Cargo holds about 1,000 concertgoers, smaller than many of the venues the band plays. Morgan has toured for 17 years and he said he’s learned not to adjust his sound levels to fit each site. It can affect the flow, so he leaves it up to the arena or club’s engineering crew to settle on a volume.
A challenge comes with a guitar change for the song “Waitin’ Round to Die,” which was written by Townes Van Zandt. It became a hit for Morgan, so concertgoers insist upon it. It is the only song tuned to C Sharp, so Morgan totes a Fender Telecaster dedicated to that single song.
Morgan and Spina both play Telecasters. Why?
“It’s just the tone, man,” Morgan said. “You can’t beat the tone for the type of stuff we do. It’s just a workhorse guitar. It’s the one guitar you can break it in half onstage and put a new neck on it and it will be just as good the next day. You don’t’ have to have special skills to work on those things. It’s a working man’s stage guitar, for sure.”
Telecaster also is the guitar used by Billy Gibbons of ZZ Top, and it’s notable that Morgan covered a ZZ Top song on his latest album, “Hard Times and White Lines.”
“Just Got Paid” is a blue-rock song, but its lyrics, especially when sung by Morgan, give it a country feel. ZZ Top recorded it so long ago, Gibbons’ beard was just whiskers. A decade later, ZZ Top crossed into Top 40 territory with the release of the album “Eliminator.” At the time, Gibbons said he was amazed to see enthusiastic teenage girls loving the music and attending ZZ Top shows. A similar phenomenon is occurring now with Whitey Morgan and the 78’s.
“That pop stuff has finally gotten so terrible and so over-the-top-corny and-ridiculous that no one can really relate,” Morgan said. “People are searching out not only what we’re doing, they’re searching out older stuff. There are so many people now who are Waylon and Merle and Johnny Paycheck fans. Fifteen years ago, they didn’t even know who those guys were.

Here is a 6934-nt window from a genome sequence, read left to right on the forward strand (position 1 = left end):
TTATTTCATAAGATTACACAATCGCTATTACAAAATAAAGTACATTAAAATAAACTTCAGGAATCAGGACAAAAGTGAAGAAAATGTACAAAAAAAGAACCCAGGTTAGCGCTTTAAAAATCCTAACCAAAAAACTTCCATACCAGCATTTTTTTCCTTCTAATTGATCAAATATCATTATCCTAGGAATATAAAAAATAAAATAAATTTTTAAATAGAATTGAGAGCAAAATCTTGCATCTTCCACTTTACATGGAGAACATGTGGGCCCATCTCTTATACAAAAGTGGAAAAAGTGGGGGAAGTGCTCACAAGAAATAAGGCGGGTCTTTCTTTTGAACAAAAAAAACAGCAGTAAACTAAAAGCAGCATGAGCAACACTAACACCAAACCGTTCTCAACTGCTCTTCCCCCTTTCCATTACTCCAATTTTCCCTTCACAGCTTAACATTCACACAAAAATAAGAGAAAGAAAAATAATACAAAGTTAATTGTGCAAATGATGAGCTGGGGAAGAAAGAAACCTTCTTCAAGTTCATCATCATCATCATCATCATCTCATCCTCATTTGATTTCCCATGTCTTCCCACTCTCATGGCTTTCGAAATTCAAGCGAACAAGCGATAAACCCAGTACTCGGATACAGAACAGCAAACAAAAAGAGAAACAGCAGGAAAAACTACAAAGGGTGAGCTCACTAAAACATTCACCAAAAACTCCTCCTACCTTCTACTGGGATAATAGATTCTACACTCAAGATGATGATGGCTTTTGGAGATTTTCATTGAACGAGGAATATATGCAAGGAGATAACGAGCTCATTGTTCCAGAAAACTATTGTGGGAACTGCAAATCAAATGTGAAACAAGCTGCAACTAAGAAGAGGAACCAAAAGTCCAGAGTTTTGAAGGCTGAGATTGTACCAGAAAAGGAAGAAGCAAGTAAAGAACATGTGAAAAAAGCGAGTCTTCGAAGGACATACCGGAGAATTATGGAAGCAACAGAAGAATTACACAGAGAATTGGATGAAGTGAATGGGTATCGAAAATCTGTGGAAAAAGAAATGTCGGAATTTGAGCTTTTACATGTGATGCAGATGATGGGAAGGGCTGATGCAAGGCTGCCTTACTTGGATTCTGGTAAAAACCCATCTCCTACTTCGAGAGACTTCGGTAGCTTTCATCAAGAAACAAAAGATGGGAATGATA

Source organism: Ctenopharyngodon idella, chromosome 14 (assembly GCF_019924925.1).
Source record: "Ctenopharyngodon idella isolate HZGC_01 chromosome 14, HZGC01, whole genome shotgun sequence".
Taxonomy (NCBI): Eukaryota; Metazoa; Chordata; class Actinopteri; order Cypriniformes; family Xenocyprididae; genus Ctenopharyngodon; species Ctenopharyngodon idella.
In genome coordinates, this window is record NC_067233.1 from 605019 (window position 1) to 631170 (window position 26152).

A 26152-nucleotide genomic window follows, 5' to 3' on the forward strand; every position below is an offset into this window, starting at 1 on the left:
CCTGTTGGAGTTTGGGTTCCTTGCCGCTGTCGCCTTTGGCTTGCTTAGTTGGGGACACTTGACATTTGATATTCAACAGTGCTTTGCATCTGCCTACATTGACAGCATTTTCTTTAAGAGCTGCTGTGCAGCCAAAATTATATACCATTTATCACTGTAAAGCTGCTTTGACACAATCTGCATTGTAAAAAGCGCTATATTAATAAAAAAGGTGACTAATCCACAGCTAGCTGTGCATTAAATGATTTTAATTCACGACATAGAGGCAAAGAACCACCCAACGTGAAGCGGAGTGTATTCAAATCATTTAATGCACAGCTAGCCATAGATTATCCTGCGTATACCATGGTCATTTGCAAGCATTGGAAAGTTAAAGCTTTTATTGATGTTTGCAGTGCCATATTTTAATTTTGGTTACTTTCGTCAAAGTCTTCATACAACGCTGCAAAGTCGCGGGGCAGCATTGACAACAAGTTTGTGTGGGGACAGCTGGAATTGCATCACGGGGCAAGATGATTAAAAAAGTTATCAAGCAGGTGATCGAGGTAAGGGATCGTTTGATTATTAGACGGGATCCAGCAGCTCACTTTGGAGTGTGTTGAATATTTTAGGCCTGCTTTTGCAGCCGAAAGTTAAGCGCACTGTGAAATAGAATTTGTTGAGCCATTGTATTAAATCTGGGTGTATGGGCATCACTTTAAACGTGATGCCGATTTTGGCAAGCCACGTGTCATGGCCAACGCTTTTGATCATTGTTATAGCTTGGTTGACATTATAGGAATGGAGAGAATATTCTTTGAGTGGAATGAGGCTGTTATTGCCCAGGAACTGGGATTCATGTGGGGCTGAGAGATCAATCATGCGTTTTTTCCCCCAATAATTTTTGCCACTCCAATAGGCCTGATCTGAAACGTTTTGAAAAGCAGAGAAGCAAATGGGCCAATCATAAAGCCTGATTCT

“There is definitely a change happening. You see girls on Instagram wearing Waylon shirts and Townes Van Zandt shirts. Five or 10 years ago someone like that would never come to one of my shows. If the hip Instagram girls are into it, then something’s changing.”
— Tim Parsons
Morgan writes ballad about his old hometown, Flint
Whitey Morgan doesn’t just play authentic country music. He also really does live in the country, in a one-store town on the California side of the Sierra Nevada.
But originally, Morgan is from Flint, Michigan, the hardscrabble Midwestern city with an economy that was ruined when the automobile plants closed down. Flint was the subject in the national news in 2014 when it was revealed that the city’s water was undrinkable. Five years later, Flint isn’t in the news much. However, the water is still undrinkable.“Even after they switch it to Detroit water, I don’t know if anybody will trust it,” Morgan said. “I know I wouldn’t.”
Released in October, Whitey Morgan and the 78’s album “Hard Times and White Lines” includes a song about Flint. “What Am I Supposed To Do” is dedicated to generations of Michigan auto workers.
“It’s a sad situation and it’s not getting any better,” Morgan said. “The murder rate and the crime rate is the same as it’s been for 25 years when the plants started closing. On the side of town where I grew up, you can hardly recognize it because every other house is burned out. It’s pretty bad.”